4 Amazing PCB Facts You Might Not Know

//4 Amazing PCB Facts You Might Not Know

4 Amazing PCB Facts You Might Not Know

If you’re familiar with the purpose of prototype printed circuit boards or PCB fabrication, you probably know how commonplace and necessary they are in today’s technologically dependent world. But even though printed circuit boards are found in almost every device we use on a daily basis, you might not know these four amazing facts about PCBs:

 

Some gramophones had printed circuit boards

You may not realize it, but prototype PCBs aren’t an entirely new age convention. They were around in the early-to-mid 1900s and were used in some gramophones and tube radios! They may not look like the printed circuit board prototypes we see today, but no matter the format, they helped bring entertainment and new advancements into the homes of many Americans — just as they do today.

 

The first PCBs were funded by a music printing company

Paul Eisler, who is sometimes referred to as the Father of the Modern Printed Circuit Board, was an Austrian inventor who escaped the Nazis. He later started working at a music printing company, and he shared his idea for a new invention — what would become the very first printed circuit board prototype! — and the company decided to bankroll his idea. His invention led directly to the types of prototype printed circuit boards we produce today.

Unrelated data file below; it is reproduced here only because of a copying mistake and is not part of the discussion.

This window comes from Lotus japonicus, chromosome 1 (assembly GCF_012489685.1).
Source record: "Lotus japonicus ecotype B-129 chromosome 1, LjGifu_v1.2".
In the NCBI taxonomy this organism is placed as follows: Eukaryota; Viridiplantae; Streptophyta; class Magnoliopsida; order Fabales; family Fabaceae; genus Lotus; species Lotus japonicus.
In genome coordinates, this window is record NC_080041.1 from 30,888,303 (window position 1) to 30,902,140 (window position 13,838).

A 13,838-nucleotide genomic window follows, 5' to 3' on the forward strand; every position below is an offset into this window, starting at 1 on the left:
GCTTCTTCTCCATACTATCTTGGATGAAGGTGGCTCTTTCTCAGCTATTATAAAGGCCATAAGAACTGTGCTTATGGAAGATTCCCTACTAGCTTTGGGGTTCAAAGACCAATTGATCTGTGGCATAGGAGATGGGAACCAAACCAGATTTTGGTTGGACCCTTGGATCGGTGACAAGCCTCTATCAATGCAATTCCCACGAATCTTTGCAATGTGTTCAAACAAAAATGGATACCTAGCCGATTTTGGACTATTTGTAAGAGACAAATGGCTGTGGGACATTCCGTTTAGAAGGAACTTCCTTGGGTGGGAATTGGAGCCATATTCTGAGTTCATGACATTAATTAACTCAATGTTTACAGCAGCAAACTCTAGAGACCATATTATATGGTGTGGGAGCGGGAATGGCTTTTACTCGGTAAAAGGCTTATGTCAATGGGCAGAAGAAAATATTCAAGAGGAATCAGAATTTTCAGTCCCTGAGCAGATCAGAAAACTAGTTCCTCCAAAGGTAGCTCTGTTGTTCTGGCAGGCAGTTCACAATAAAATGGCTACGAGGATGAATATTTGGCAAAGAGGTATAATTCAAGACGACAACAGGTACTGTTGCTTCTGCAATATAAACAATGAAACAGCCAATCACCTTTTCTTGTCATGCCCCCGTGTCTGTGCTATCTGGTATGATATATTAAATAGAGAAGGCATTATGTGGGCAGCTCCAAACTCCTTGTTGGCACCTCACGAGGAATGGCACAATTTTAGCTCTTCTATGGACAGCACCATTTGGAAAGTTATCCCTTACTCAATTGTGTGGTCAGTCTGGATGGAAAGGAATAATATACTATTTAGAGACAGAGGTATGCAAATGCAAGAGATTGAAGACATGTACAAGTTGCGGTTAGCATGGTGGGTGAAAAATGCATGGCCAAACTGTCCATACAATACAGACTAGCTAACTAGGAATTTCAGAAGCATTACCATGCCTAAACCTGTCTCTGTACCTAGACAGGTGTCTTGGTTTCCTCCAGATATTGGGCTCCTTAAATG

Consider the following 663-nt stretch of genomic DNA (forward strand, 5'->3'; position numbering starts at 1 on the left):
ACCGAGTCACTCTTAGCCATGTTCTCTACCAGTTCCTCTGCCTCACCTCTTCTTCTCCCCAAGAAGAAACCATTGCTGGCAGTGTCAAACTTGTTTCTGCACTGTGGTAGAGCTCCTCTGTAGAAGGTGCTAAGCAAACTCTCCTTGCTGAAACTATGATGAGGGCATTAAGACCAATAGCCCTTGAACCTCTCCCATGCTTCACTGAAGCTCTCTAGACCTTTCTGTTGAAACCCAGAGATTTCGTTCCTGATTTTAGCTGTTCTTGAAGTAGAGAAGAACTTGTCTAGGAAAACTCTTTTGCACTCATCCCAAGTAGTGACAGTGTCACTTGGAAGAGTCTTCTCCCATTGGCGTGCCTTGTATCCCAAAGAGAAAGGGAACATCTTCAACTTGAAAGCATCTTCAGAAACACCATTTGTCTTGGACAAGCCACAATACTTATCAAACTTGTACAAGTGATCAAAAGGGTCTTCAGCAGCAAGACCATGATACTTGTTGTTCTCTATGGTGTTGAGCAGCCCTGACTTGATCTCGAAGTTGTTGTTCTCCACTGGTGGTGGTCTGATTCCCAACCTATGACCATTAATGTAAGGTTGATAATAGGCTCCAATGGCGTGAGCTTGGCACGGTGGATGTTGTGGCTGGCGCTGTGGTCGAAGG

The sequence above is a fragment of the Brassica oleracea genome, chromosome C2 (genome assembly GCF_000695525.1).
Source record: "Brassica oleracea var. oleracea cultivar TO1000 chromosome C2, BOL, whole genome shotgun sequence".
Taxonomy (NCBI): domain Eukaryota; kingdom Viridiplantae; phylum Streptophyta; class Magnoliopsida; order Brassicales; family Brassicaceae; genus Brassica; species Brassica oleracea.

No one knows why they’re still green

The green material you see on the PCB layout is the solder mask showing through the glass. But these days, solder mask can be made in many different colors — so why have prototype circuit boards continued to stay green? Some think it can be traced back to their use in the American military — where both rigid and flexible circuit boards have been common since the Army’s development of the auto-sembly process in the mid-1950s — but others suggest that prototype PCB manufacturing companies simply want to stick with the convention of the original solder mask color. Either way, we’re sticking with convention. If it’s not broke, don’t fix it!

 

PCBs were vital in space travel

As an integral part of NASA’s space program, printed circuit boards helped get the Apollo 11 astronauts safely to the moon and back. And because both mass-produced and prototype printed circuit boards are lightweight and require only a small amount of electricity, they’re ideal for complex electronics in close quarters, which is exactly what a spacecraft requires.

Although we assume these types of technologies are brand new, they actually have a fascinating history.

 

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